Did I ever mention that I am the oldest of five? My sister, Mary, is just 19 months younger. During our growing-up years, Mary and I had lots of adventures together and shared a room until we hit our teenage years. Today it seems a lifetime ago.
My favorite photograph of my sister is one that resides on a shelf in my sewing room. In the black and white pic, Mary is sitting confidently atop a furry-maned Shetland pony. I feel certain she was about three years old. The cutie pie has short blond hair and a round face with a smile that says, “Let’s get this party started!”
My mom tells the story of how one day a man with a pony and a camera walked around our neighborhood offering to photograph children. He even came prepared with a cowboy hat and chaps for the kids to don. The chaps had a lasso and the initials “RR” embroidered inside the lasso loop on the lower leg. I like to think the initials stood for Roy Rogers and not the dude with the camera.
Actually, Mary and I both had our photos made that day. The only difference is the way we held our cowboy hat with our right hand up in the air. Today Mary and I sit side-by-side, frozen in time, in a double frame.
Then there was the time Mary lost her two front baby teeth. Not a remarkable incident, except the permanent ones were taking forever to make their appearance. While most kids were singing “Santa Claus is Coming to Town,” Mary proudly sang, “All I Want for Christmas is my Two Front Teeth” with a lisp. When her front teeth finally did appear, there was a little gap. It was just enough to squirt water through.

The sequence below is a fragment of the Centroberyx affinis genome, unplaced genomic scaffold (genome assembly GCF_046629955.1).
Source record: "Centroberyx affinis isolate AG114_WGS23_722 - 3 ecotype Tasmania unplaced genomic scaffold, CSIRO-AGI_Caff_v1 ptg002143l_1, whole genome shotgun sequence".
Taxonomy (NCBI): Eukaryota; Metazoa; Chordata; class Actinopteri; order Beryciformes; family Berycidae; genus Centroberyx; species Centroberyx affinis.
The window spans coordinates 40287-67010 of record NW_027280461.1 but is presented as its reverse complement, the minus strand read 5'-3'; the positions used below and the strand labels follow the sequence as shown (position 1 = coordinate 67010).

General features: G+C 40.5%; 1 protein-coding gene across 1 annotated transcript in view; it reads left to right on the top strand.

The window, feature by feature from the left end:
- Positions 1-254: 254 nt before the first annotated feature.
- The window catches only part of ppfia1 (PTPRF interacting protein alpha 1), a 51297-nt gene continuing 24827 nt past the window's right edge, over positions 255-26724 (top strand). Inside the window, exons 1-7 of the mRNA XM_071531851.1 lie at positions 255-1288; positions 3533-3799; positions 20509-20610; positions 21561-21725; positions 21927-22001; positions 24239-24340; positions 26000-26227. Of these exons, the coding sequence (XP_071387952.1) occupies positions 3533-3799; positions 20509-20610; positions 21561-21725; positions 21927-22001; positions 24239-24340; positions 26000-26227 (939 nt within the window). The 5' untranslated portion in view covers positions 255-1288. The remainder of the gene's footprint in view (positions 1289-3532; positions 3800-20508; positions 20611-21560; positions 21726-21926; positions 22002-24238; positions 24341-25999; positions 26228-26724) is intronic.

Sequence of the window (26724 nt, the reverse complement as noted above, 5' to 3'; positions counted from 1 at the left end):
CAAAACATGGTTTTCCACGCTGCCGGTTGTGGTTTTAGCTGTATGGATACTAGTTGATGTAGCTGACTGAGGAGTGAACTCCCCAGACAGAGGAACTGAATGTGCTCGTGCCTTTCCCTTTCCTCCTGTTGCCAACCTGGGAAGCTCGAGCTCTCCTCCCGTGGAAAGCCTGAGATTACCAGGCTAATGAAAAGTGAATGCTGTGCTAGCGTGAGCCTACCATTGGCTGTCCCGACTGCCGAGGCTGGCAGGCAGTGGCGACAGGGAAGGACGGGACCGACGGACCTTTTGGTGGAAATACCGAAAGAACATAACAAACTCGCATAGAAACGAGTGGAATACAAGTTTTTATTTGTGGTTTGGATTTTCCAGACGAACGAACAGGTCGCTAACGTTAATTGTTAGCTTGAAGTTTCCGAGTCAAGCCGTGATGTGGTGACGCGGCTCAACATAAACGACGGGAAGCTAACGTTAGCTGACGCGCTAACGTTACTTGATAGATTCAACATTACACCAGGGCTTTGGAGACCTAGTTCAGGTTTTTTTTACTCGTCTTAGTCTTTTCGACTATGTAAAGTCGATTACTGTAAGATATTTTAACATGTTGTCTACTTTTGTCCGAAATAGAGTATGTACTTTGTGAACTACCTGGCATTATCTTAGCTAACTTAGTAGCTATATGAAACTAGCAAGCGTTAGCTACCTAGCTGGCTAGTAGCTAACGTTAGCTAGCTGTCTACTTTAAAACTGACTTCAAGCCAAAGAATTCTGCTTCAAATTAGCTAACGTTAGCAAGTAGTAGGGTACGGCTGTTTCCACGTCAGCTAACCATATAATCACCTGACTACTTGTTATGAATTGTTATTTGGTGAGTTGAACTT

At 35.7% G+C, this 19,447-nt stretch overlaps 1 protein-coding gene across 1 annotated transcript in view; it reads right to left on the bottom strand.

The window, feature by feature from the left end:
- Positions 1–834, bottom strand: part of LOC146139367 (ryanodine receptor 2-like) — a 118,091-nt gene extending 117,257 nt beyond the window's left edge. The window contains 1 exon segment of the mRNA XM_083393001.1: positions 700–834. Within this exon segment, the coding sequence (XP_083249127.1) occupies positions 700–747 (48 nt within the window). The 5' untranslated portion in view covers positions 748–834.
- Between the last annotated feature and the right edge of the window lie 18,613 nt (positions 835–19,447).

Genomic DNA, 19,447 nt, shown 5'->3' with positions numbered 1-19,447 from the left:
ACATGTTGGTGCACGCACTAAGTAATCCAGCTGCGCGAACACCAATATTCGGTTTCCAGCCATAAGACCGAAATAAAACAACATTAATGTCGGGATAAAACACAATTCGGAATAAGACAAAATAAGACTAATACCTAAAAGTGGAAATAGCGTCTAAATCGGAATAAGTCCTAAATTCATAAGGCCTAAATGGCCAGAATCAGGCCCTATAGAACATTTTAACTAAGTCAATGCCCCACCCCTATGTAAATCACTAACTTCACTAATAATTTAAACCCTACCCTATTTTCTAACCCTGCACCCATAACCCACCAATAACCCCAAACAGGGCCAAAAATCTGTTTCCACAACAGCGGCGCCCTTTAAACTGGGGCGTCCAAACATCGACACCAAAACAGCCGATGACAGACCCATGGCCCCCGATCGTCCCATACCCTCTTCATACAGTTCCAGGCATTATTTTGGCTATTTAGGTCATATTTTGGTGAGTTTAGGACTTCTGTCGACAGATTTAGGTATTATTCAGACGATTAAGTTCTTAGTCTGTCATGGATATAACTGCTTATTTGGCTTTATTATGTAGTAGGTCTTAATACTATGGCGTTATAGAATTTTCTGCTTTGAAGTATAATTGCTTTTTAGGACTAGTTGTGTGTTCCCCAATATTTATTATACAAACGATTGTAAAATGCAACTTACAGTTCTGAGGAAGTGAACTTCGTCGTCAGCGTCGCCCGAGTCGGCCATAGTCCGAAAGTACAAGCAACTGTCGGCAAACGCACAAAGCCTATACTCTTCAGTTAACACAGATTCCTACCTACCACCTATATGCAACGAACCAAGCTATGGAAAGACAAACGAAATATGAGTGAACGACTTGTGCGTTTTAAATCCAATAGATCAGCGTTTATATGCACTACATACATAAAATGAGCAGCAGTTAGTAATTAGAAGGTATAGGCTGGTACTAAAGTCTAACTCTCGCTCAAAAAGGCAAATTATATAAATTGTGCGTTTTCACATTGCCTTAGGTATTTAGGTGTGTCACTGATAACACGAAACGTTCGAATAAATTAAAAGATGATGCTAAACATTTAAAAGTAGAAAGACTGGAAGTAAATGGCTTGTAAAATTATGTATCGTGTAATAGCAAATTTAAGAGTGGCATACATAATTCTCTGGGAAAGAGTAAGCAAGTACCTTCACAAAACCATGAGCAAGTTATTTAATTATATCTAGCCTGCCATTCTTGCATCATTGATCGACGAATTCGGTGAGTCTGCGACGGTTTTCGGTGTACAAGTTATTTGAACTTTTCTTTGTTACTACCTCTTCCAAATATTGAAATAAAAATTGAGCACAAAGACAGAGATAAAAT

When we got a little older, Mary and I would escape the house on Saturday for the local movie theater, leaving our little brothers and sister in the dust. Back in the Stone Age, a movie ticket cost 35 cents and bought two movies, cartoons and previews. For ticket money, we scoured the neighborhood ditches for glass soda-pop bottles. At two cents deposit a pop, it didn’t take long to hit our goal. A quick trip to the drugstore for candy and our mom didn’t see us for hours.
It didn’t matter what kid-friendly movies were playing. We watched them all. I do recall one that scared the bejeebers out of both of us. It was an Edgar Allen Poe-inspired flick entitled “The Mask of the Red Death,” starring Vincent Price. Imagine trying to crawl under the seats as the tension builds on the screen. We crouched on the sticky concrete floor waiting for the scary part to be over. It never happened. I think we lasted 30 minutes before running toward the exit and all the way home.
Fast forward a bunch of years. Mary and I married our respective sweethearts six months apart. We even lived a short distance away from each other for a time. I remember the day Rick and I got the call in the middle of the night to drive Mary to the hospital. She was in labor with her first child, Christy. Since her husband was a fireman stationed downtown, Rick and I were the designated backup drivers.
When we arrived to pick Mary up, I will never forget finding my sister calmly watering her plants, feeding the fish, and straightening up the kitchen. She obviously was not in a hurry … but we were. After finally getting her loaded in the passenger seat of our little Toyota Corolla, Rick sped toward downtown where Greg would be waiting at the hospital’s front door. Each time my sister made a peep, Rick would start to sweat. We were not trained in labor and delivery. Then Mary let out a wail at a red light.
“Geez, it’s three in the morning. There is absolutely no traffic. Do you think it would be OK to just go through the red lights?” Rick stuttered. Not even waiting for a response, he put the pedal to the metal and we arrived 20 minutes later at the hospital to a waiting Greg.
My sister, Mary, died the day after Easter of ovarian cancer. The disease took her just seven months after diagnosis. She was 62 years young.
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